words and photos: T. Bird
Many argue that Minneapolis is the new metropolitan jibbing mecca, and those people would certainly not be wrong. And to those people who would agree, they are the crowd that Krush Kulesza and his crew at Snowboy Productions are doing all of this for.
For almost a decade, Krush and his company have been hosting one of the world’s best rail events in different cities across the country. First in Seattle, then San Fran, and now, the Downtown Throwdown can add Minneapolis/St. Paul to the docket. By offering up $20,000 in prize money and providing a three-tiered scaffolding setup, Krush has single-handedly been doing his part to support the grassroots snowboard events that helped build our entire culture…and he has no plans of slowing down anytime soon.
Today, under very unpredictable weather and a predictably large crowd, hundreds of Minnesotans showed up to watch some of the best jibbers on the planet battle it out for some serious coin. Though the big names didn’t drop till around 2pm, Krush hosted his other brainchild event The Feeders on the course and over a dozen local riders came to try and vie for a spot in the main show. The judging panel, which included Sean Genovese, and Minnesota living legends Jake OE, Joe Sexton, Zac Marben, and Ethan Deiss whittled down the am contestants to three, and they were then given a chance to shred alongside the likes of Andrew Brewer, Brandon Hobush, Dylan Alito, Forest Bailey, Jason Robinson, Ted Borland, Tyler Lynch, Mike Casanova, Johnny Lazzareschi, Ryan Paul, Justin Fronius, Yusaku Hoori, Jaeger Bailey, Brendan Gerard, Jonas Michilot, Mitch Richmond, Jesse Paul, Nial Romanek, and more. The three chosen riders were Aidan Flanagan, Shane Ruprecht, and Drew Poganski, and there’s no doubt in anyone’s mind after watching them drop in that they aren’t well on their way to stardom in snowboarding.
The finals started just as the relentless hail let up and out came the sun on a setup like no other. Krush and his crew constructed a scaffolding monstrosity in downtown Minneapolis consisting of three separate levels. The first level hosted a down rail and a down-flat-down box side-by-side with a pole jam option as well, and just below that were two jersey barriers with an A-frame pole jam in the middle of them while the bottom of the course redirected the riders back toward the barriers with a quarterpipe and two banked walls. It was game on as soon as the sky turned blue, and the Downtown Throwdown proved to be one of the most action packed events I’ve ever seen in my life. So much so that trying to recall all the action is futile, but luckily for you, we have a video dropping right here in a few days and you can feast your eyes on that for all the day’s events. Regardless, Mitch Richmond shut down the quarterpipe at the bottom of the course, Spencer Schubert soapshoe-transferred from board to board, Dylan Thompson executed proper presses and perpendicular front boards in every variation, J-Rob cruised hard, carving around and weaving in and out of the competitors as they dropped, Forest Bailey and Jonas Michilot dabbled at the bottom by using the QP as a drop-in to slide up the barriers, the am squad Feeders killed everything in their path, Ryan Paul was on the tear of a lifetime, Jaeger Bailey threw himself all over and was a crowd favorite, Ted Borland had a hell of a day, Nial Romanek was a standout, and many many other things that happened only an hour ago but in such quick succession that it’s nearly impossible to recall correctly. Like I said, wait for the video. It’s a hammer.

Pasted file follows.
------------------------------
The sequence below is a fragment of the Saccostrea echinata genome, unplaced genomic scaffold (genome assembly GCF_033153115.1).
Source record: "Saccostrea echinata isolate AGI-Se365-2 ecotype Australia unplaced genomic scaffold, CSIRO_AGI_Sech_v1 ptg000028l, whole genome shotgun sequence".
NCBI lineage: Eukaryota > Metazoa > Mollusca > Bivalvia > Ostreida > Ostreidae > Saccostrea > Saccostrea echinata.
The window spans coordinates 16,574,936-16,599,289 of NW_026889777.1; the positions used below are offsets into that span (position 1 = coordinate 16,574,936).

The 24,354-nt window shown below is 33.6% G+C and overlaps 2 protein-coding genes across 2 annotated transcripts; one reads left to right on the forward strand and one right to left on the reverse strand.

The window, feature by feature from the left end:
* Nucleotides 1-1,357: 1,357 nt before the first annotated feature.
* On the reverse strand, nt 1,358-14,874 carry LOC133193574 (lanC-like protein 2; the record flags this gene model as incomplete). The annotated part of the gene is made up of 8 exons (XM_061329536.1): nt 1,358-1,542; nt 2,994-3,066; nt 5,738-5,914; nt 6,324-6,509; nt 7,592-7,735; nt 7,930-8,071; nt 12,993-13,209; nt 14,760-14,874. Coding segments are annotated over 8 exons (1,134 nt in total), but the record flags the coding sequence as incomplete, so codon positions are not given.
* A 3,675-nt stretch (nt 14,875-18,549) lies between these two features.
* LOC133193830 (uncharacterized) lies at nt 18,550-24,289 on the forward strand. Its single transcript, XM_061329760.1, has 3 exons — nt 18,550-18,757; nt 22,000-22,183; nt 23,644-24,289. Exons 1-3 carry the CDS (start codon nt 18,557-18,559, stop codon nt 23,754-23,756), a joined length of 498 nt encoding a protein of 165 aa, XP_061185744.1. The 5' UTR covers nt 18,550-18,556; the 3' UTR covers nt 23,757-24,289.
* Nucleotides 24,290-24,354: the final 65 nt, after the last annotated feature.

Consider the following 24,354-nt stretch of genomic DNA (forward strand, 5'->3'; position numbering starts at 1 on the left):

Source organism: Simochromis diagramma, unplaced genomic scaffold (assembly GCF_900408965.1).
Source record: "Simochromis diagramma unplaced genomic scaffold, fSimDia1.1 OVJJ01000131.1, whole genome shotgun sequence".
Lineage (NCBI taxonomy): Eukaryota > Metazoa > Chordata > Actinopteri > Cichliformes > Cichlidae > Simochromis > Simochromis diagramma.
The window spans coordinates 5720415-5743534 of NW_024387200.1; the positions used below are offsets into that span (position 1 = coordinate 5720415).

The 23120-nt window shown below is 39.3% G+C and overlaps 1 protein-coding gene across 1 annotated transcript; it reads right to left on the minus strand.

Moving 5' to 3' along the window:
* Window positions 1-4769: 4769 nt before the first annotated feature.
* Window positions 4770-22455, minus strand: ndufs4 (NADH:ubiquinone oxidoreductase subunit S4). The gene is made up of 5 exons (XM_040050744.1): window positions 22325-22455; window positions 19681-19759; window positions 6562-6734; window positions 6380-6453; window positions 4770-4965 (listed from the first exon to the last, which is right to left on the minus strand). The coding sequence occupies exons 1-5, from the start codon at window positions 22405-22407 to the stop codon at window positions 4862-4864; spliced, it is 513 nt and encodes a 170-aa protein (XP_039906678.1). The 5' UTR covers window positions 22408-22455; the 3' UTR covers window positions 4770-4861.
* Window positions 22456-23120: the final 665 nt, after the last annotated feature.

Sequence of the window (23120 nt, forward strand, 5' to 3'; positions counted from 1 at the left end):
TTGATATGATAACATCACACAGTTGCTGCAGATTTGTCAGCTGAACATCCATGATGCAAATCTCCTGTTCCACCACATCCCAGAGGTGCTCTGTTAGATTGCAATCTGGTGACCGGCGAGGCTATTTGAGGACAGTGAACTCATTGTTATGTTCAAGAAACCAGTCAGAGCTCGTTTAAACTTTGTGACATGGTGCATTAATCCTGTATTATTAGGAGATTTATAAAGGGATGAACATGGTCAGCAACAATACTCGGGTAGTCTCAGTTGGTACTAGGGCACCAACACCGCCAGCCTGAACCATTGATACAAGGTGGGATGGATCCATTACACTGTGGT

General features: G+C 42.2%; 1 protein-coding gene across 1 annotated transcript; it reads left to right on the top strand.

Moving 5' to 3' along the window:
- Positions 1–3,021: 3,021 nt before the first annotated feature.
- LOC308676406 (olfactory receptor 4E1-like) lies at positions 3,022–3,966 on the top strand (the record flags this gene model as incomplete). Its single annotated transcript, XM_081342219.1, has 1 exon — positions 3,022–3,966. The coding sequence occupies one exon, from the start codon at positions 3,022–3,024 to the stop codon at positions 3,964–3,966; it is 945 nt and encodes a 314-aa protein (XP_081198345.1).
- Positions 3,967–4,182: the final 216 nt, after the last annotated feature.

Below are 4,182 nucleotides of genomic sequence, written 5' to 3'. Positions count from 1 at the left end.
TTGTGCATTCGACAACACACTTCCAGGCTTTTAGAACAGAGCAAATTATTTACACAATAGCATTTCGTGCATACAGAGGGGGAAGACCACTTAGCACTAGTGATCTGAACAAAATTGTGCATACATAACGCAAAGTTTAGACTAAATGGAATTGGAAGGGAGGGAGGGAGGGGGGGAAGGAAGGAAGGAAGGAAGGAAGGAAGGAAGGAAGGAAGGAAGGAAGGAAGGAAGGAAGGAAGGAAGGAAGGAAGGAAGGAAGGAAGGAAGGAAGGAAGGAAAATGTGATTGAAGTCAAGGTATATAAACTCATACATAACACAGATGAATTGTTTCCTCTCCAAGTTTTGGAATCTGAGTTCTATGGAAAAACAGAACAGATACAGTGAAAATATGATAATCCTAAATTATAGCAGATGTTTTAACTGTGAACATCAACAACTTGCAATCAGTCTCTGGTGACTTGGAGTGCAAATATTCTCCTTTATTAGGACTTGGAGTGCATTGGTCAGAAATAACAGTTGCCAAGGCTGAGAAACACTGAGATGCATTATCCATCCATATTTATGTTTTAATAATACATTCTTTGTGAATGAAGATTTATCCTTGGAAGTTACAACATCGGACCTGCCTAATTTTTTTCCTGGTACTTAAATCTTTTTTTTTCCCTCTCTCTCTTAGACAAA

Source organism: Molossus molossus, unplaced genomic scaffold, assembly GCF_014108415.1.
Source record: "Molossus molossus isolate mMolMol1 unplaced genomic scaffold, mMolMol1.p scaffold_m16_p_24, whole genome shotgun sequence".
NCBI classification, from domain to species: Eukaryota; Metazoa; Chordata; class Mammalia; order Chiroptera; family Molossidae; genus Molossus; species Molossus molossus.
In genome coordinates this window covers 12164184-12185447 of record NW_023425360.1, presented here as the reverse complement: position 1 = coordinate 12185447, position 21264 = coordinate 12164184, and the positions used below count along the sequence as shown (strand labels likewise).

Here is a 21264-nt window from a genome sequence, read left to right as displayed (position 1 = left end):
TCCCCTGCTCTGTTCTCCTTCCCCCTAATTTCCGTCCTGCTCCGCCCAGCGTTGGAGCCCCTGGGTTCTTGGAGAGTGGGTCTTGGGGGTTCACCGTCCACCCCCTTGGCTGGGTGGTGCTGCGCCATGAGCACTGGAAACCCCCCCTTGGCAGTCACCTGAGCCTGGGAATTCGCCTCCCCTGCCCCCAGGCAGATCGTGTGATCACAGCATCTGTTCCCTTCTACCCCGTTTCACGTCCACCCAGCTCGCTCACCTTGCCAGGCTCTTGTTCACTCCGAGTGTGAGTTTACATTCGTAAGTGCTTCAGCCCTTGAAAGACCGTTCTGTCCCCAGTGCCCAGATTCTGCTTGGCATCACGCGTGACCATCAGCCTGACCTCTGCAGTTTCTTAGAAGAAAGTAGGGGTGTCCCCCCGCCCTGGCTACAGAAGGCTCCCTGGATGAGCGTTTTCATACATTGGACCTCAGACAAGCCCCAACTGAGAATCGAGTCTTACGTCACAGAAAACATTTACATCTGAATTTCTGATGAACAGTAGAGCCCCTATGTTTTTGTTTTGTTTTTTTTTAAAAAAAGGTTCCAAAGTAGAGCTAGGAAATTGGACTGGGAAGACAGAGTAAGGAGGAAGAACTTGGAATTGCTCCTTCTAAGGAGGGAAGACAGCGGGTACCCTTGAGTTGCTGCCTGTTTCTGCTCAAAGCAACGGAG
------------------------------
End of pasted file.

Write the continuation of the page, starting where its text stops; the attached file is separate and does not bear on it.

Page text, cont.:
When all was said and done, it was indeed Ryan Paul who became the third rider (joining only Jed Anderson and Brandon Hobush) to take back-to-back Downtown Throwdown titles. When I queried the judges as to who they thought would take the win halfway through the finals, RP was a unanimous favorite, and the crowd agreed as emcees Preston Strout and Jesse Burtner called his name at the awards. Second place went to Nial Romanek and third to Aidan Flanagan, the young Feeder who earned his keep and reaped the rewards. But that’s not all. One of the coolest things about the DTTD is that they pay out up to fifth place, and rounding out the last two spots were Ted Borland in fourth and young Jaeger Bailey in fifth. With the money given out today, Krush and the Snowboy staff have handed out over $100,000 total in the event’s history. Talk about nurturing the local scene. Krush epitomizes that sentiment. The Monster Moment Best Trick went to Jesse Paul whose pole jam backflip to 50-50 on the bottom A-frame rail was pretty much impossible (as deemed by everyone in attendance) but he stomped the hell out of it. An impromptu award was given out by Preston and Burtner and their respective companies, Crab Grab and Think Thank for the best trick on the quarterpipe, and that went to Mitch Richmond who backflipped six feet above the deck and came down flat and rode away clean, earning himself a cool $500 to cap off a phenomenal day.
I would personally like to thank Krush and his whole staff for re-instilling my belief that snowboard events on a local level still not only exist, but thrive. The crowd was amped and riders got paid, and anytime that can happen, it’s great for snowboarding. If you can ever watch this event live, please do yourself a favor and try like hell to make it happen. I’m glad I did. If not, wait for the video to drop in a few days to catch all of the action that went down. Downtown Throwdown in a wrap, and it was a ridiculously great time.
Monster Moment Best Trick
Jesse Paul, pole jam backflip to 50-50 on the A-frame
Thanks Crab! Quarterpipe Award
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